What lifted it above just that though was the details. Because Toby Whithouse’s script had lots of neat touches to it. We loved the nods to old Doctor Who, for instance. Take Amy’s throwaway line that “I’ve had it now with running down corridors”, or the geekbump-inducing picture of William Hartnell on the Doctor’s library card. Even a little touch such as the Doctor declaring “I knew you were going to say that” when noises were heard from upstairs, and it turned out there weren’t any neighbours, was fun. They’re all welcome winks at the audience, and much appreciated too.
On top of that, there was broader story work here. Rory, for instance, makes the point to the Doctor that “you make people want to impress you”, and you almost see the weight added to Matt Smith’s shoulders straight away.
Furthermore, at the end of the episode, Calvierri basically puts the end of another race on his conscience. Where’s all this going, we wonder? Matt Smith’s Doctor is erratic at the best of times, but putting him under such long-term mental pressure surely has to have a consequence? Should we read much into Calvierri knowing of Gallifrey and psychic paper too?
And then there’s the broader series arc. We’ve gone beyond a crack in the wall now, as Calvierri is talking of the many that she’s seen herself. The growing theme continues to be the invasion of silence, which the Doctor gets to (not) hear for himself come the last scene of the episode (very effectively, we should add). Throw in too that we had another seemingly irrelevant chat about time being rewritten, and you can’t help but start dreaming up theories. Even standalone episodes in the middle of the series seem to be going somewhere this time round.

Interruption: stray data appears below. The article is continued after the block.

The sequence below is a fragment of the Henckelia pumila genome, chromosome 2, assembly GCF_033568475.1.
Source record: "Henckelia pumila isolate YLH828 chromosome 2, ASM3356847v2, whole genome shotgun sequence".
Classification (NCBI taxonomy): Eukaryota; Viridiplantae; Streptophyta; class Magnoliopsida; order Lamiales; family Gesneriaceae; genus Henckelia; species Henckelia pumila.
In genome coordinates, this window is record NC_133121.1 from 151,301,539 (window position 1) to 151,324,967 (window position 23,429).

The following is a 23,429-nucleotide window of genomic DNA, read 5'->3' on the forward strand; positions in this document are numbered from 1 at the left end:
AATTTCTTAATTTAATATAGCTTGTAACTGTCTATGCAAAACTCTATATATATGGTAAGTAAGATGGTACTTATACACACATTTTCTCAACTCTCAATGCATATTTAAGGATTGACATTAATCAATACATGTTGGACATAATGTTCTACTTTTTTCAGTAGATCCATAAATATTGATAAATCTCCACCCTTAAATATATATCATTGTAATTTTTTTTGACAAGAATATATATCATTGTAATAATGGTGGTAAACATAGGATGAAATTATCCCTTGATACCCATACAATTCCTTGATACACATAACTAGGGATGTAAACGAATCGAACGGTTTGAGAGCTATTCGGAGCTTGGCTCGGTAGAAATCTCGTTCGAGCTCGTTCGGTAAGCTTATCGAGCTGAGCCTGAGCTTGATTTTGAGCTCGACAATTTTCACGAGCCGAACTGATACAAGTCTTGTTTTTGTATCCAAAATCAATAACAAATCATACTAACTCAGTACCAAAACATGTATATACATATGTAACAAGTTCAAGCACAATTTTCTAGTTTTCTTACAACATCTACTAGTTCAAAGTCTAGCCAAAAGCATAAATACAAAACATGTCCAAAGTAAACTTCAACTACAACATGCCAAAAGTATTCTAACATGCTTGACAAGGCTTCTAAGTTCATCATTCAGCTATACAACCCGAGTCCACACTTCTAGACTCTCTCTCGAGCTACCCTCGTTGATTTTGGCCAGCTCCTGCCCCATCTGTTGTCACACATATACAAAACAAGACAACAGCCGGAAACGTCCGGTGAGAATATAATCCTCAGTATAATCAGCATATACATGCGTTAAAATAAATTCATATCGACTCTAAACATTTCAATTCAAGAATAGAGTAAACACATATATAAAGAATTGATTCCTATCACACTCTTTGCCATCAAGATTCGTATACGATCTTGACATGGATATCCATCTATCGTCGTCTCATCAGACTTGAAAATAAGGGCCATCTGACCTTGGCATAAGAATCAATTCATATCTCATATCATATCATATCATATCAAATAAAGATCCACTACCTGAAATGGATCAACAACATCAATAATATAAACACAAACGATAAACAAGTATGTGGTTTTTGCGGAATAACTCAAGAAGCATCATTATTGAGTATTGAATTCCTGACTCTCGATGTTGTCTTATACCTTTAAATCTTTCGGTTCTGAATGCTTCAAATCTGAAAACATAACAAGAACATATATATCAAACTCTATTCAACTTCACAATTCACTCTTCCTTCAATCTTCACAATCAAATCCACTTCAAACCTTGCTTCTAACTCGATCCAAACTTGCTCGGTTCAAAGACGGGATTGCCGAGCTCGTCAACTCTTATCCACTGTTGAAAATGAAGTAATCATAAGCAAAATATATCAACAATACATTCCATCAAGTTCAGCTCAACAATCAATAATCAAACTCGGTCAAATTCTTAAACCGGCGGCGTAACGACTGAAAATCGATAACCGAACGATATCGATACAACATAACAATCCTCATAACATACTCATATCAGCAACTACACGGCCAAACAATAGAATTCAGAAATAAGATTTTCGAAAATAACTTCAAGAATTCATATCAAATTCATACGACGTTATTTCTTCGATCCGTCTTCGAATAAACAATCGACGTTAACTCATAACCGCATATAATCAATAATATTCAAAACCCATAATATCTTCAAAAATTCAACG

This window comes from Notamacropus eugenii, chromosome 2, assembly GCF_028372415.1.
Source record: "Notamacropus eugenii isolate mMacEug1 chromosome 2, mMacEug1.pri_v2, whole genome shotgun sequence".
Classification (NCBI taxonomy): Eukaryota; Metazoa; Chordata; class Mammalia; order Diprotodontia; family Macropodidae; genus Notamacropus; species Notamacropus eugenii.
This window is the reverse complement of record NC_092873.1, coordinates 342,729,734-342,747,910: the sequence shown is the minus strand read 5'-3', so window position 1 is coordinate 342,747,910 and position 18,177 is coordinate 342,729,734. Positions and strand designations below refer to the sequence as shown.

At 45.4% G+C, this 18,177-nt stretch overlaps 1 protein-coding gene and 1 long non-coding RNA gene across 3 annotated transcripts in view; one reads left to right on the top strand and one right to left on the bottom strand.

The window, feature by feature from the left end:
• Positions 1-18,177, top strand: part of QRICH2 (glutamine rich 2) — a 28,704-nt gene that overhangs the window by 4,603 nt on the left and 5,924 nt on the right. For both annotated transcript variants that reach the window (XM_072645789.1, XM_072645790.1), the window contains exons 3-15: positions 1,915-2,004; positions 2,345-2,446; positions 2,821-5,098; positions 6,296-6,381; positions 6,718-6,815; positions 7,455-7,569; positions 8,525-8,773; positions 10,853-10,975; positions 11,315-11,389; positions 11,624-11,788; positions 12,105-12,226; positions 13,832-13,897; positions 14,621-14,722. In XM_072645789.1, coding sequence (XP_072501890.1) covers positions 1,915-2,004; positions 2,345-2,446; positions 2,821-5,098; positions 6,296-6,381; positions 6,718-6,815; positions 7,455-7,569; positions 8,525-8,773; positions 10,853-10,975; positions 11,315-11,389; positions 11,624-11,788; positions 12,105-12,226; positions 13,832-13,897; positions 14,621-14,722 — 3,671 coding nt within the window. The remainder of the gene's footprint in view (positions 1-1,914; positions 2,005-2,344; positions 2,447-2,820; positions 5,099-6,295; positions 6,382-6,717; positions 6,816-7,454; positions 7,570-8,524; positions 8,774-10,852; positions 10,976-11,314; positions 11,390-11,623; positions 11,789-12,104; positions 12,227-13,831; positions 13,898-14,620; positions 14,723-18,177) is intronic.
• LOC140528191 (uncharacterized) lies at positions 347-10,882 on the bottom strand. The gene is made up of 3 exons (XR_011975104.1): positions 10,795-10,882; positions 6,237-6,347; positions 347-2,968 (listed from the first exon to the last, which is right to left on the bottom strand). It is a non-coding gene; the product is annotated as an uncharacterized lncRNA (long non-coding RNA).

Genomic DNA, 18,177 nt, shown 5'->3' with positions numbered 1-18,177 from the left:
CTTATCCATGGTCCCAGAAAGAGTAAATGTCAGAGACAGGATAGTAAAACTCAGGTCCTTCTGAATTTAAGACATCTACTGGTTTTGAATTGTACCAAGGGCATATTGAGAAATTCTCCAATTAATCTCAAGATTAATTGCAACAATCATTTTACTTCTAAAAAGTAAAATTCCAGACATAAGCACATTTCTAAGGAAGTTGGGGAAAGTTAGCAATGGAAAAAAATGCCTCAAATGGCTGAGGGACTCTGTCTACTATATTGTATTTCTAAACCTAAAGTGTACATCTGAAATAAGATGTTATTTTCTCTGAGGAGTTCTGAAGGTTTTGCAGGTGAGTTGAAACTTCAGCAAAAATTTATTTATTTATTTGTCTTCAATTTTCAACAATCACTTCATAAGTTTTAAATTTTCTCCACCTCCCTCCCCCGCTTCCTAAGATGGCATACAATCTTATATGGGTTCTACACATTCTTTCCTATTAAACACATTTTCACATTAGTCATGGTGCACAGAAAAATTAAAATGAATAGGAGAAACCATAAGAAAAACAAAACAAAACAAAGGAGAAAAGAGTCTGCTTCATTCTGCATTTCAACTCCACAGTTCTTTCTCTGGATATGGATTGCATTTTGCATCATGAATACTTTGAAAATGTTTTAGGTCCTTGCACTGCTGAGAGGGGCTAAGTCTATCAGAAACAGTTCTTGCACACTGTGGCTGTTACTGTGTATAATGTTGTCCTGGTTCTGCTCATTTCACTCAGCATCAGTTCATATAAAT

We should note too before we hit the final paragraphs that this was a really well shot and directed episode too, with quite a cinematic feel to it at times. The production values were terrific, too.
The episode ended, as quite a few have this series, by blending into the next, and the technique continues to work a treat. Even without it though, we enjoyed Vampires Of Venice a lot. It’s not the best episode of the series, but it was snappily written (with some terrific, crackling dialogue), really entertaining, and – even in the shadows of the weeping angels – it managed to keep the standard of the series going. It’s been a really strong run thus far, and Vampires keeps that going (even if, ultimately, those expecting a full-on vampire festival didn’t get their wish).
On the Moral Ambiguity: I rather enjoyed that by the end of the story, there was a moral aspect to the Doctor’s decisions being done throughout this episode. He had to save Venice, certainly, but there was a cost to it: the existence of the Saturnyn race. In subsequent episodes, like The Pandorica Opens…
…The Wedding of River Song…
…and Cold War, there would be no moral ambiguity that would help humanize the Doctor’s actions.
On Rosanna Calvierri: She was, of course, the matriarch of the Saturnyns who fled from a crack in time. I would suggest that she was an ambitious woman who behaved deceitfully and cruelly to exploit young girls in Venice with the creation of the school. This was a supposed “haven” from the plague. In reality, she would take the girls and replace their blood with that of the Saturnyns so that way the males below Venice would be able to mate with them.
On the Vampire Girls: They could be likened to Evil Demon Seductresses (see Feminist Frequency‘s #4) due to their attractive looks as well as “man eating monsters” due to their particular vampirism nature.
On Amy and Rory: In this particular story, Amy allows herself to become a Damsel in Distress (see Feminist Frequency ‘s Damsel in Distress Series) at her own suggestion. This means that both the Doctor and Rory have to save her (this plays a particular part for the Doctor trying to help them get back together following Amy kissing him), but none-the-less, she is a damsel in distress here.